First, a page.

The recruiting dance included the elements of several former men’s dances (young men’s dance, leaping dance, etc. ); its unified style developed in the last century. It was generally the opening dance in the dance programme, and somewhat prepared the way for the paired dances. Two kinds can be differentiated. One is free in structure, assuring plenty of opportunity for improvisation and for displaying individual dancing skills. Mihály Csokonai Vitéz, the Hungarian poet of the turn of the 18th to 19th centuries, wrote the following, most certainly about the recruiting dance: “When during the time of the French war many English noblemen lived in Vienna, one Englishman counted 300 movements in the dance of the Hungarians who were there.” We find the music and steps of the free-form recruiting dance {456.} among the Rumanians, the Slovaks, and even the Moravians. The recruiting dance of the more regulated form consists of fewer and mostly slow and brisk parts. They dance it in a half circle under the direction of the dance leader. Certain versions are also known among the Eastern Slovaks.

The best known dance of the Hungarians, the csárdás, expresses in its name (csárda, tavern) the opposite of the palotás (palota, palace), the dance of the nobility. It came into general fashion in the second quarter of the 19th century, when the recognition and discovery of the Hungarian people’s values, and the use of these values against Habsburg oppression, broke forth as a phenomenon involving national feelings. János Garay, an eminent poet of this era, wrote: “Who would deny that the dance is just as much of a permanent part of the nation as any other kind of custom, its language and its songs, as well as its theatre, its music, its costume, and its law? All these together mark a nation’s identity, making it different from any other; a nation that does not possess these is no nation but a mass of people, not independent, the soulless imitator or even the slave of others.”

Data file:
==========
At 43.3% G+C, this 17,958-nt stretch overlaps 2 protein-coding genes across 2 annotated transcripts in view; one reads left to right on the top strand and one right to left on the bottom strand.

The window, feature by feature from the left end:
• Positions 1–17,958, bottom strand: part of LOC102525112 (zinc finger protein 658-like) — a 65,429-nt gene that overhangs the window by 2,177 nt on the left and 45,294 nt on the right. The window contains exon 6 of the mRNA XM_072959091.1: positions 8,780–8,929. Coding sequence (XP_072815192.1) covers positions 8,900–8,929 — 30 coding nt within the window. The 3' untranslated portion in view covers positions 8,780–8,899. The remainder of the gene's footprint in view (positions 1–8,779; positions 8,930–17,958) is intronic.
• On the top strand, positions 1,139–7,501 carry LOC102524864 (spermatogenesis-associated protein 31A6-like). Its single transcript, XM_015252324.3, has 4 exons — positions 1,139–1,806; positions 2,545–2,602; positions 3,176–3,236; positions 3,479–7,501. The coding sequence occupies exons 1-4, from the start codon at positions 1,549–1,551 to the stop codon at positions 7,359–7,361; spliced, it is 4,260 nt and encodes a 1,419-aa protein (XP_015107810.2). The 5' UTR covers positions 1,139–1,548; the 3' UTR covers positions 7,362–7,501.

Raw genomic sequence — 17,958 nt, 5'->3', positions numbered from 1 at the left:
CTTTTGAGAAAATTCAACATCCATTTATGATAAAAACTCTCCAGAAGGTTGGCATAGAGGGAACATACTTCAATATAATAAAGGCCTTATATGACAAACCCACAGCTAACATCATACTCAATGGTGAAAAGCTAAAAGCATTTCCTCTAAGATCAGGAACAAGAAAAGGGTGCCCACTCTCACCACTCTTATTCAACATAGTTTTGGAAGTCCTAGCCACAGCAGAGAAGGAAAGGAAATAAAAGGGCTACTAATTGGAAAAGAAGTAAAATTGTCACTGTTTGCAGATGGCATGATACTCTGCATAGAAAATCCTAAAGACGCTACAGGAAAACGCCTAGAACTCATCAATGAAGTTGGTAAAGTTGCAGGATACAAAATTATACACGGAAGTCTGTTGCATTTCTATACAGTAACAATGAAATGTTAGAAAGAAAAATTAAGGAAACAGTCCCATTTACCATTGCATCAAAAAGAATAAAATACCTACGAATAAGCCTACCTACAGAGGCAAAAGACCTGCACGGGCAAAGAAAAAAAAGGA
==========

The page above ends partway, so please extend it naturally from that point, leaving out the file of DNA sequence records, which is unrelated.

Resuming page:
259. Dancing the

259. Dancing the forgatós at a wedding
Méra, former Kolozs County

We first meet with the name csárdás in 1835, when the composer Rózsavölgyi named one of his works lassú csárdás (slow csárdás). Very {457.} soon it was danced over the entire country, and it gradually replaced various German and western dances. This dance, conceived in the spirit of national romanticism, occupied its rightful place alongside the new Hungarian folksong and the Hungarian language, and soon became all pervasive, so much so that in the second half of the century it pushed every dance into the background even among the peasantry.

260. Dancing the

260. Dancing the forgatós at a wedding
Méra, former Kolozs County

The csárdás assimilated in itself the numerous traditions of the various paired dances which were increasingly gaining ground from the {458.} Renaissance period on. The music itself grew out of the music of recruiting dances, to the tunes of which a great many different kinds of csárdás were danced among Hungarian ethnographical groups. Only men have an active role in paired dances, and in the Hungarian csárdás of 4/4 beat, they do a movement at every quarter-value. The basic double step is partly repeated, partly the couples spin around in different fashions. As a relic of the old round dances, 2 to 4 pairs sometimes join together and dance in a circle.

261. Children’s round dance

261. Children’s round dance
Szada, Pest County

{459.} We have already referred above (cf. p. 447) to the numerous occasions for dancing. The dancing games of children form a separate world of their own, and children learned to dance when they organized children’s balls, or when at weddings the dancers attempted the first steps in a solo. The young celebrated the conclusion of certain bigger work projects (harvest, threshing, processing of flax, etc.) with dancing. Dance was an inevitable, important element of communal work (corn husking, hoeing, spinning, etc.), and such work was undertaken in the first place with the prospect of the celebration that followed it. Smaller gatherings (spinning, pig-killing feasts, stripping of feathers, etc.) have rarely taken place without dancing, when one instrument or another (zither, bagpipe, violin, flute, etc.) provided the music. At other times dance was the sole purpose for getting together among the young people (in a dance house, and at Sunday afternoon gatherings, etc.), and in the winter they even held balls. At baptisms, only a smaller dancing celebration was organized, but the entire wedding procession was built of the most varied dances. Records also show that at one time people even danced in the cemetery, and the funeral feast also had its characteristic dances.

In short, as we have said before, dance played a significant role in every aspect of the life of the Hungarians.